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House Of Commons Accommodation (Committee's Report)

Volume 645: debated on Monday 2 October 1961

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I have a statement to make to the House about the further recommendations which have been made to me by the Committee advising us about accommodation. I shall endeavour to summarise them, as I am anxious not to trespass unduly on the time of the House.

The Committee proposes that the roof space over the Committee rooms upstairs could provide accommodation not only for the Fees Office and the Clerk of the House, as was previously recommended, but also 51 rooms for the use of individual Members, and two large rooms and a rest room for a total of 25 secretaries. A new lift would be provided, close to the existing lift to the Upper Committee Corridor.

I understand that the roof space scheme would be by far the most costly of the improvements which have been under consideration by the Minister of Works, who is, I understand, answering a Question today about the timing of this scheme.

The Committee has also recommended that the accommodation in Westminster Hall now occupied by the Fees Office should be used as a Members' desk room.

In order to save the time of the House, I will circulate in the OFFICIAL REPORT details of other recommendations made by the Committee for rearranging the accommodation of the Library and for providing additional accommodation for the staff of HANSARD, the Press and B.B.C., two Clerks Assistant, book storage and lavatories. The rearrangement of the Library accommodation is acceptable to the Library Committee.

The House will wish me once again to thank the Chairman and members of the Committee for their labours in the service of the House and for the great amount of work that they have done.

May I thank you, Mr. Speaker, for that statement and say, in return, that the Committee—and, I am sure, the whole House, particularly the Library Committee—will be extremely grateful to you for allocating certain rooms below your house for the service of the Library.

While I am grateful to learn that steps are at last being taken to improve the amenities of the House, Mr. Speaker, I am satisfied that the amenities for hon. Members are in a rotten condition. What I do not understand, from a Written Answer from the Minister of Works, is that a second lift does not appear to be on the horizon. Some hon. Members, for the past four years, have had to climb to the top of this building because there has only been one lift and often that has been out of commission.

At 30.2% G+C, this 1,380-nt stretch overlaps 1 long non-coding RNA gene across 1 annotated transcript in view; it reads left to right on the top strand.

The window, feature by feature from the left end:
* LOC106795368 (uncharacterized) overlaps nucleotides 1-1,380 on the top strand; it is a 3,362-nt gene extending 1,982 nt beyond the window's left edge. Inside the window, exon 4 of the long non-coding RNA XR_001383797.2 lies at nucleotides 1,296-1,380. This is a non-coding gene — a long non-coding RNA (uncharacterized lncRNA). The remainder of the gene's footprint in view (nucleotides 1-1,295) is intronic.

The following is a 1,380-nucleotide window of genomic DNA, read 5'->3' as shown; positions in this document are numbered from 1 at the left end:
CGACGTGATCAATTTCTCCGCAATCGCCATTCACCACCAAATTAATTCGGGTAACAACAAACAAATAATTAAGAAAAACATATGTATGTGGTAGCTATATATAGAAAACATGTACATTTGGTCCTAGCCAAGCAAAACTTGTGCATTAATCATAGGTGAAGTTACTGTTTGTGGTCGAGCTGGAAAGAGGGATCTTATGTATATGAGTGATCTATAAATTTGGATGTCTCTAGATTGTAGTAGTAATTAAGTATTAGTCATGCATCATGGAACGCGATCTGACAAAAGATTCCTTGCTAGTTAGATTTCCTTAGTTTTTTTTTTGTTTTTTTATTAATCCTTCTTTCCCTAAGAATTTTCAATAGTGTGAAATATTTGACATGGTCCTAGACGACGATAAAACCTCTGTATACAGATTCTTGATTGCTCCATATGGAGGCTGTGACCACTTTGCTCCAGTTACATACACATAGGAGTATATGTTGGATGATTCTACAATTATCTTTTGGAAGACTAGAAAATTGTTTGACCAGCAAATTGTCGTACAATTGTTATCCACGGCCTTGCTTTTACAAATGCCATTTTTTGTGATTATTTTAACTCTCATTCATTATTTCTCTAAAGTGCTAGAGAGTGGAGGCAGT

When we returned to the House after the General Election of 1959, even the lift man was taken off and, as some hon. Members do not seem to be capable of closing the gates after them, other hon. Members have to continue to walk up to the top of the building. This happens frequently. The lift was out of order only last week and it is high time—and this should be a priority—that a second lift was installed to the Upper Committee Corridor. This is a very serious matter. I know that an important debate is to follow—

Order, The hon. Gentleman will forgive me. I understand and appreciate his difficulties about moving in a vertical plane. I do not desire to be frivolous. He has been to see me about it. But he will understand my difficulty. I cannot answer for the Minister of Works, and I cannot allow this matter to be debated now, because there is no Question before the House.

Following are the details of the other recommendations:

The Committee recommended that the existing rooms in the Central Block should be left virtually unaltered, but that the present corridor should be widened and used to provide additional dictating cubicles for the staff of HANSARD. In addition, they recommend that space should be allotted in the North Block for two bedrooms and a joint bathroom for the two Clerks Assistant. It is recommended that the North and South cross-wings should be used for book storage and that the existing Tea Room stairs should be extended to the Upper Committee Corridor with a mezzanine floor suitable for a desk room for three Members and additional lavatory accommodation.
The space on the ground floor of Mr. Speaker's house which he has made available for the use of the House should be allocated to the Library staff. who should also retain rooms 42 to 44 in the North Curtain Corridor. In exchange, the Library should surrender "The Times" Room, which could then be divided and provide two rooms for other uses.
Finally, the Committee make proposals for some additional accommodation for the Press and the B.B.C. They recommend that the Press should have an additional room adjacent to the present Press Gallery rooms and that the accommodation at present occupied by the B.B.C. should be extended by some 50 per cent.